Posts Tagged ‘snow’


Concepts of heaven

February 9, 2009
"Popular" view of heaven?

"Popular" view of heaven?

Sipping Coffee and Ideas shared her thoughts on slight disparity between mainstream views of heaven and what we’re coming to realize in class.  I thought this lawn display in my neighborhood would provide a fairly good illustration of the mainstream.  From Connie,

I did worry a little about what we would be doing, “once we got up there.” I mean really, I love to sing and I love to worship – but endlessly? For all of eternity? For ever and Ever? Really? And never do anything else?

She  does raise an interesting point.  While I have no doubt that the most desirable and beautiful object of worth in the Universe (Creator God) will inspire us to continual and unceasing praise, I’m not sure what is appealing in that notion to those who don’t currently believe in God.


Forces of Nature Forcing Community

January 12, 2009

Current Listening: "St. Martin de Porres" from Mary Lou Williams' "Black Christ of the Andes"

It snowed last night into this morning, sending our neighborhood into it’s ritual parking mayhem: shoveling out and protecting one’s newly-freed parking spot from those unappreciative motorists that would trample on the hard work put into snow removal.  This protection is done by any object within reach and includes (but is certainly not limited to): orange road cones, lawn chairs, plastic coolers, table lamps, cardboard cutouts of Spiderman etc.  We actually heard tale this morning of a family that has made a tradition of marking their spot with a table adorned with a tablecloth and champagne glasses!!!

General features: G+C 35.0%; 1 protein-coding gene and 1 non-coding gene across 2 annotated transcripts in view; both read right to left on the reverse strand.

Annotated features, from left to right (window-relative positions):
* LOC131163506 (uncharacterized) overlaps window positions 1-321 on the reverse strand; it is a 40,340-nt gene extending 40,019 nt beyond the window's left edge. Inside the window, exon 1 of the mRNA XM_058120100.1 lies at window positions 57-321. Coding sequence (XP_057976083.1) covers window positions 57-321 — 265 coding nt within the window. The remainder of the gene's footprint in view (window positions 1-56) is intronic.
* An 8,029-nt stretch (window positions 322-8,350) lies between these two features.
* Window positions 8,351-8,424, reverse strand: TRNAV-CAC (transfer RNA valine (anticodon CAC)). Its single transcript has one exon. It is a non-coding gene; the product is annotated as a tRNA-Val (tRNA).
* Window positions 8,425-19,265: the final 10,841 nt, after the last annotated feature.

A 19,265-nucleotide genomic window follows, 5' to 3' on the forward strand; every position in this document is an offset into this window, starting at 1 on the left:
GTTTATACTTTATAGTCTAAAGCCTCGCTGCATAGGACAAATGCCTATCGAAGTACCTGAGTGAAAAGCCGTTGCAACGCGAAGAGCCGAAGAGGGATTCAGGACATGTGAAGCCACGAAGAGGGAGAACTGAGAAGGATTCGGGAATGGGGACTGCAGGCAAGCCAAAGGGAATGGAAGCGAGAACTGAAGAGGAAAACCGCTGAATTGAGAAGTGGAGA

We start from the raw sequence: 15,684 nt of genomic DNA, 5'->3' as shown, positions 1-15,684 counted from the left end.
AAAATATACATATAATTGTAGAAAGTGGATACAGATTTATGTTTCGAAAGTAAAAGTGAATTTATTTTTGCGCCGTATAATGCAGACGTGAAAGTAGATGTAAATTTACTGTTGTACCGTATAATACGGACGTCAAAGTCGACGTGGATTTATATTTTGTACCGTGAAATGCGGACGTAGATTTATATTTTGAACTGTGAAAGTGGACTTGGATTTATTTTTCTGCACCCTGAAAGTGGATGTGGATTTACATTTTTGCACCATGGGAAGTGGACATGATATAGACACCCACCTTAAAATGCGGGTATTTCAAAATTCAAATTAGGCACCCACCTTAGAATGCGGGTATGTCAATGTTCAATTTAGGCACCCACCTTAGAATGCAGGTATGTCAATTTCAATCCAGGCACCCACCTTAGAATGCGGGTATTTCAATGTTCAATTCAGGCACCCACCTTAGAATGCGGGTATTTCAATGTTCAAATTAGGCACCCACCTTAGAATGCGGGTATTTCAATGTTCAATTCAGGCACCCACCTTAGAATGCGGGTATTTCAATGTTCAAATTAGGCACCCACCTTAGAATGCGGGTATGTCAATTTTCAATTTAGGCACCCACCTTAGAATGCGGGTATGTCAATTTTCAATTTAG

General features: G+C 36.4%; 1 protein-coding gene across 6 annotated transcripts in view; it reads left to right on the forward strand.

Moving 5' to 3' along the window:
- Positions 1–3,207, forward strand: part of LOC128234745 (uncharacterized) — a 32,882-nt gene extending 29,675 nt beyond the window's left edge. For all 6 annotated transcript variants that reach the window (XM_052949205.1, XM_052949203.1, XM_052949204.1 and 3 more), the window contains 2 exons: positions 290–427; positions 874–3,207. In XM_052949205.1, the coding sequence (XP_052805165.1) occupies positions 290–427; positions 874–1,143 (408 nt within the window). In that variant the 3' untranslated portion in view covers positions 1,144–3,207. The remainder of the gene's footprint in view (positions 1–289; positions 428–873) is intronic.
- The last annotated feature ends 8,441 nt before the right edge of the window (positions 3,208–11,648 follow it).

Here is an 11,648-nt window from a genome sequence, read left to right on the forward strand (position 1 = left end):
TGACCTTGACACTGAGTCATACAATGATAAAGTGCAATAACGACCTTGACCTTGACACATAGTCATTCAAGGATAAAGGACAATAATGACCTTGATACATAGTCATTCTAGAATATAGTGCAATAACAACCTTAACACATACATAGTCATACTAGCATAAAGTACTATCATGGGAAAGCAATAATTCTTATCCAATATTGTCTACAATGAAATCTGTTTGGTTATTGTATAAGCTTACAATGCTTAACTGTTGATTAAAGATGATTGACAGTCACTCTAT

So when I woke up and surveyed the situation I decided to make the sad declaration to Suzy that, rather than shovel out the car and find a scarecrow wearing a Richard Nixon mask to keep watch, we had to take the bus to church.  Who could have predicted that we would have actually met, for the first time, other South Boston residents that attend the Vineyard?  Now we know a few more really nice members of our faith community who happen to reside in our residential community.

Steven Johnson, in his book on emergent theory, thinks of urban/metropolitan areas as complex living organisms and is almost reverential for the sidewalk as their communicative vehicle.  He generally frowns on the “personal bubble” created by automobile commuting, since there’s so much to be discussed on sidewalks, buses and subway trains.  Johnson believes that our body language alone is enough to transmit and receive significant information about ourselves and our surroundings.  And I’m sold.  Maybe not sold enough to entirely forsake the ease of tossing my gear in the car and getting to church in 10 minutes, but perhaps there’s a new spiritual discipline in the making, what with Lent on the horizon and more snow in Tuesday’s forecast.